History Comes in Many Shapes and Sizes
Trip Start Jun 01, 2011
36Trip End Sep 15, 2011
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When we spoke, Kay reminded me that we met in Mary’s Harbour 33 years ago. And what she remembered most about that meeting was that, with my height, I managed to knock one of the lights off of the ceiling with my head and, of course, being a young girl (about 10 at the time) she thought it was hilarious. Essentially this time around was the first time we had visited as adults so we had lots to catch up on.
We shared stories and showed her and Robert pictures of the Ontario Seaward’s and all other family members we had met along our East Coast Swing
While in the St. John’s area, Sharon and I went to visit Signal Hill National Historic Site - the site of the first trans Atlantic wireless signal sent by Marconi in 1901. The Hill has also been a strategic defense location since the French invaded St. John’s in 1696 and they say that it continues to be the best known and most popular landmark of St. John’s.
Next stop was Cape Spear, the most easterly point in North America and the site of one of the oldest light houses in North America as well. Completed in 1836 the lighthouse has served the sailors in the St. John’s area for over 150 years. Cape Spear was also a significant defense location during World War 2 as the German submarines were trying to enter St. John’s Harbour. Canadian and American forces were statione here from 1941-1945 and barracks, mess halls and canteens were built to accommodate them. After the war all of the barracks were removed, but the gun emplacements still remain as a reminder of that period of our military history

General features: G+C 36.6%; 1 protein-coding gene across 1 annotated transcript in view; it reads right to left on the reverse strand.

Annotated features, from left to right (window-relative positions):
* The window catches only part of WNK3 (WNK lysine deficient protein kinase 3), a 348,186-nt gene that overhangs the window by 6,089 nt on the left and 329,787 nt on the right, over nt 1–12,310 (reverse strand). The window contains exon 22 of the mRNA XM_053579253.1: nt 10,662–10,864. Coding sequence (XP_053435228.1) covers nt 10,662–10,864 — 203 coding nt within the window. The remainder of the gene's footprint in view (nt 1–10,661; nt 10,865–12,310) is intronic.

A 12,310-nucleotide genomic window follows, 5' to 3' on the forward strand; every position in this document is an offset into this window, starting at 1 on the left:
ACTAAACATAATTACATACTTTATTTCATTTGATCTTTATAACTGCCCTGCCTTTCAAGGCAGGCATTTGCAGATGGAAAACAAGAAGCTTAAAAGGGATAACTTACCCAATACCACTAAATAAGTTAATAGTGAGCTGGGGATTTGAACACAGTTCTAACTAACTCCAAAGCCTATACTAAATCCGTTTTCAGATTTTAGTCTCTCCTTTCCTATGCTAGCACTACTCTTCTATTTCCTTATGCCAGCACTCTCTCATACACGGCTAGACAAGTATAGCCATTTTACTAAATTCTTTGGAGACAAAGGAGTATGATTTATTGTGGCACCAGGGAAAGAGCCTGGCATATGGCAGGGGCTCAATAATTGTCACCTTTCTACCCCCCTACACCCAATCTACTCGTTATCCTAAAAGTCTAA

Norm and I returned to St. John's on a different day and went to Quidi Vidi Brewing Company. They made 7 local beers, but the provincial favourite is their Iceberg Beer so that was the one we bought. Brewmasters often say that water ‘makes the beer’ and given that the water for this beer is extracted from Newfoundland’s awe-inspiring icebergs - it goes without saying that this is a really, really fine beer.
The other thing we enjoyed that day was the Royal St. John’s Regatta, which is held the first Wednesday in August. Dating back to 1828, it is known to be the oldest continuing sporting event in North America. Aside from the boat races there were games, food and lots of entertainment. In some cases, it was the people watching that was most entertaining. Like the girls in their wolf cub hats or the other two young ladies in their goofy balloon hats. Lots of fun was had by all with lots to do, lots to see and lots to eat; however we ate before we got there so there were no Moose Burgers for us to gobble up! Boo hoo!